Kali Tal, Worlds Of Hurt: Reading the Literature of Trauma
There's a major struggle for meaning going on in America now that centers on war trauma among returning soldiers and veterans of our wars in Iraq, Afghanistan and, now, Libya.
Post Traumatic Stress Disorder (PTSD) is the current official term for what has plagued soldiers throughout history as they returned from wars to civilian society. PTSD became an official term in the Diagnostic and Statistical Manual of Mental Disorders (DSM) published by the American Psychiatric Association in 1980, following a period of struggle among psychiatric authorities and activists that focused on the experiences of Vietnam veterans. The DSM is regularly revised and updated.
What sort of meaning one ascribes to war trauma depends on who one consults and how connected they may be, directly or ideologically, to the Department of Defense, which has a major stake in establishing certain parameters of meaning in how PTSD is perceived in the culture.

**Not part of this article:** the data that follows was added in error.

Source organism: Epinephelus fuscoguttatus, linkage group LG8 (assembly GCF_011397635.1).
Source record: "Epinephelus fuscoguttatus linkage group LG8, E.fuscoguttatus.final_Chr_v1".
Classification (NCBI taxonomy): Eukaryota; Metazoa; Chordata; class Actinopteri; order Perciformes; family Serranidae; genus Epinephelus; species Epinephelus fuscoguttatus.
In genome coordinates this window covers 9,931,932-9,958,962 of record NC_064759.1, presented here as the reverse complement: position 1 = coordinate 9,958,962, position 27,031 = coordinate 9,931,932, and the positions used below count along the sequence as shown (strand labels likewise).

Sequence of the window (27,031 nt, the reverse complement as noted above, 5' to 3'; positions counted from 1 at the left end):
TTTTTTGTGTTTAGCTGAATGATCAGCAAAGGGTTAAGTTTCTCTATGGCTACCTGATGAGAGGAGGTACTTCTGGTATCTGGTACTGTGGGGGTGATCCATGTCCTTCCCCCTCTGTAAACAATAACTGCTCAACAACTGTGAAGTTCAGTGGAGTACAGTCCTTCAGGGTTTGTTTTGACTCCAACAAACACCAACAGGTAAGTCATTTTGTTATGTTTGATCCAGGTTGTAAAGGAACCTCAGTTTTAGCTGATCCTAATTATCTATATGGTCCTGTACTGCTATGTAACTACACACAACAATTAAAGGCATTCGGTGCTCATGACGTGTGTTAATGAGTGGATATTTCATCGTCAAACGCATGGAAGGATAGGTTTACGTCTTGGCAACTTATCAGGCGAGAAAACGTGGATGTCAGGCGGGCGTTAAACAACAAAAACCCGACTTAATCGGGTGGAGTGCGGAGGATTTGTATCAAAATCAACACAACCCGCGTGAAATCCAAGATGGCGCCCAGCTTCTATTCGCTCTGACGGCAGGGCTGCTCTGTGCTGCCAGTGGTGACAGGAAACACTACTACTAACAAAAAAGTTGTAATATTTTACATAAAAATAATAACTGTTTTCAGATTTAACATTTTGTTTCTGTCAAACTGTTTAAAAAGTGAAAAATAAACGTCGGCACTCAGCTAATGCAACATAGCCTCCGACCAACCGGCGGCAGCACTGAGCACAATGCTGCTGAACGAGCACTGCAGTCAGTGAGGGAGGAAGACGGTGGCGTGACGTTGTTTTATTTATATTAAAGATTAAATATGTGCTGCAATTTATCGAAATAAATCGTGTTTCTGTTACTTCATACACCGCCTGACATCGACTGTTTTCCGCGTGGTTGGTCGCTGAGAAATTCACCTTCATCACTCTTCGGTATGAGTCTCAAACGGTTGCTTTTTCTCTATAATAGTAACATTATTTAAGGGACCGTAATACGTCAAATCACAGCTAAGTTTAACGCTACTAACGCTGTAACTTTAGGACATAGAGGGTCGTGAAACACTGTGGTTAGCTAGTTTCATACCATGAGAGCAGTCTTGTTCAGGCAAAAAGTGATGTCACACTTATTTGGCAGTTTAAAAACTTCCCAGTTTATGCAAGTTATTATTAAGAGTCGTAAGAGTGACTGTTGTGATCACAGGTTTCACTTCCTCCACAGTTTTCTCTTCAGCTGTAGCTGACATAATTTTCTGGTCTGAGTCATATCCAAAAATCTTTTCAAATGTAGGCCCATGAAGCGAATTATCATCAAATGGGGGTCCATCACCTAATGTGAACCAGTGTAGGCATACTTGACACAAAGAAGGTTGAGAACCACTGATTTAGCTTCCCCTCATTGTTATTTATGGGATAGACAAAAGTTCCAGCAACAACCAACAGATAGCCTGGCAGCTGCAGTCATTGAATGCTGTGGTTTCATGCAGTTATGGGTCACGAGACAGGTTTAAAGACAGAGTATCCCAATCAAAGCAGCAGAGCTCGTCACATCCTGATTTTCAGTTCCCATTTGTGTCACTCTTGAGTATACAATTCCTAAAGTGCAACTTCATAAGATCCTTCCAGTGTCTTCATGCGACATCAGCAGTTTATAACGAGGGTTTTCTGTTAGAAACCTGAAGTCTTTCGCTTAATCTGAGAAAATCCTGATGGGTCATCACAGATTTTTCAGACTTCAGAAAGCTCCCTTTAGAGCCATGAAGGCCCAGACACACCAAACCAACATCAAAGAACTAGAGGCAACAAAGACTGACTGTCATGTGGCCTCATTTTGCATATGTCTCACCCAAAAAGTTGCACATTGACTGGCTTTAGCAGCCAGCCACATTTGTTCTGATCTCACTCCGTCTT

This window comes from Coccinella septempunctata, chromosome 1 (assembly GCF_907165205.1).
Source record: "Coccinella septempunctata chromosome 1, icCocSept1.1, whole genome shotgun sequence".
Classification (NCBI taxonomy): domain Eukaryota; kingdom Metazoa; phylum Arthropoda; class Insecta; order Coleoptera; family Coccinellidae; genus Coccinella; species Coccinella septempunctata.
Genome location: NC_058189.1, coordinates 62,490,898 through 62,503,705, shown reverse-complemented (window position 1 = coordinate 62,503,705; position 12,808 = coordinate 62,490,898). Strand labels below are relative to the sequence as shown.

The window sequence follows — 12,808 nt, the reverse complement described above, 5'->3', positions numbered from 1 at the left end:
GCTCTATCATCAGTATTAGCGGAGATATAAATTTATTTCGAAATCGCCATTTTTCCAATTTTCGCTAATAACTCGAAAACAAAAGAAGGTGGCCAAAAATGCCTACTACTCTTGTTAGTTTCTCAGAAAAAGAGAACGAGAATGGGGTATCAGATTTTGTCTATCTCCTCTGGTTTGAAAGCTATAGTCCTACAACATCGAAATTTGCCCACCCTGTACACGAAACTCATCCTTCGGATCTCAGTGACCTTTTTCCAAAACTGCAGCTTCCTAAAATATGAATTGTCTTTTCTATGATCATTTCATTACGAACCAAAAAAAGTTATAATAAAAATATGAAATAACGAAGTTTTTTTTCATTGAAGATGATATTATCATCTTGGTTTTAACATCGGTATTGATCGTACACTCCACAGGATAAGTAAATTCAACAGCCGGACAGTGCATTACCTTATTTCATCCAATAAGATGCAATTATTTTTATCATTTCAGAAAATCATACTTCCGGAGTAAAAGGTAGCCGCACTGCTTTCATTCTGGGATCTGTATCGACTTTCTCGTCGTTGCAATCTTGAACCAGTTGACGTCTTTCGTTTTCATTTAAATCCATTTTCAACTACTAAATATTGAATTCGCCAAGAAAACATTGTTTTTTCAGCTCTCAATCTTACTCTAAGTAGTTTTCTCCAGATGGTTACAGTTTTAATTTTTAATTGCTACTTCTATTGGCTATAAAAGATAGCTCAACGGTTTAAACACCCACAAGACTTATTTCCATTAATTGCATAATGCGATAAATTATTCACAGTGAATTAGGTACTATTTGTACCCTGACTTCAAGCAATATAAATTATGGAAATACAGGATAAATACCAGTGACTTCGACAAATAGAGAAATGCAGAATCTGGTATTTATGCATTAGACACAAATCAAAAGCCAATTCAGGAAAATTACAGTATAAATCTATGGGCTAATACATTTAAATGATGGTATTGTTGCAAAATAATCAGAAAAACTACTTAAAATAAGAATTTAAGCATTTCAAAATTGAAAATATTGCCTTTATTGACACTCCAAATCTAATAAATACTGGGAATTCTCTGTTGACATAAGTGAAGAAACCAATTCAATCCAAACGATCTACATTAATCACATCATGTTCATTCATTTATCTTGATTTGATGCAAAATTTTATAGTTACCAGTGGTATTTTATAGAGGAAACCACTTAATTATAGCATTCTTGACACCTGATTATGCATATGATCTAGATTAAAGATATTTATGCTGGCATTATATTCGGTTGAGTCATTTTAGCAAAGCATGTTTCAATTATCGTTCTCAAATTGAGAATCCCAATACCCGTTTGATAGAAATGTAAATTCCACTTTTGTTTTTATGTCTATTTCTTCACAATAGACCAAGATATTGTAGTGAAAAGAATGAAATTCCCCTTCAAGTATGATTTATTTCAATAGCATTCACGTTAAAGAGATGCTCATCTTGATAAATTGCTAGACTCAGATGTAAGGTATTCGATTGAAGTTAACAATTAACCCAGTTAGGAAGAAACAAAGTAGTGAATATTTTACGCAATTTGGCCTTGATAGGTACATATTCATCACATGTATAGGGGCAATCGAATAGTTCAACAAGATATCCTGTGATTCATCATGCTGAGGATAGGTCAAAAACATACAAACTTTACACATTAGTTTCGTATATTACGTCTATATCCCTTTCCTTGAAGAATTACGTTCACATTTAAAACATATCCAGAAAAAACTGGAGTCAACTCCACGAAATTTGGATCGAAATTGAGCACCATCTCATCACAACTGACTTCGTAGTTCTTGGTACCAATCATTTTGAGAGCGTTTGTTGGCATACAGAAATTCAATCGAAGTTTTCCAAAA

The key terms for the military are about establishing resiliency to facilitate the reintegration of soldiers into their units for future deployment and the idea of a warrior class with a warrior ethos. (In the case of resiliency and reintegration, those concepts are also key in civilian-based trauma recovery.) The era of the citizen soldier has faded into the past when there was a draft and wars like World War Two were "popular" and widely understood to be defensive and to make sense to most people. Now, we have a completely volunteer military, an institution that is becoming more and more separated, even aloof, from civilian life, as it deploys its soldiers to fight foreign wars that, for many, make less and less sense and use up more and more national resources.
No one is a "soldier" anymore; whether you're in special ops doing lethal night raids into Pakistan or repairing computers on a FOB, you're now a "warrior" -- as if you wore studded breast-plates and carried swords and lived by the rule come home with your shield or on it.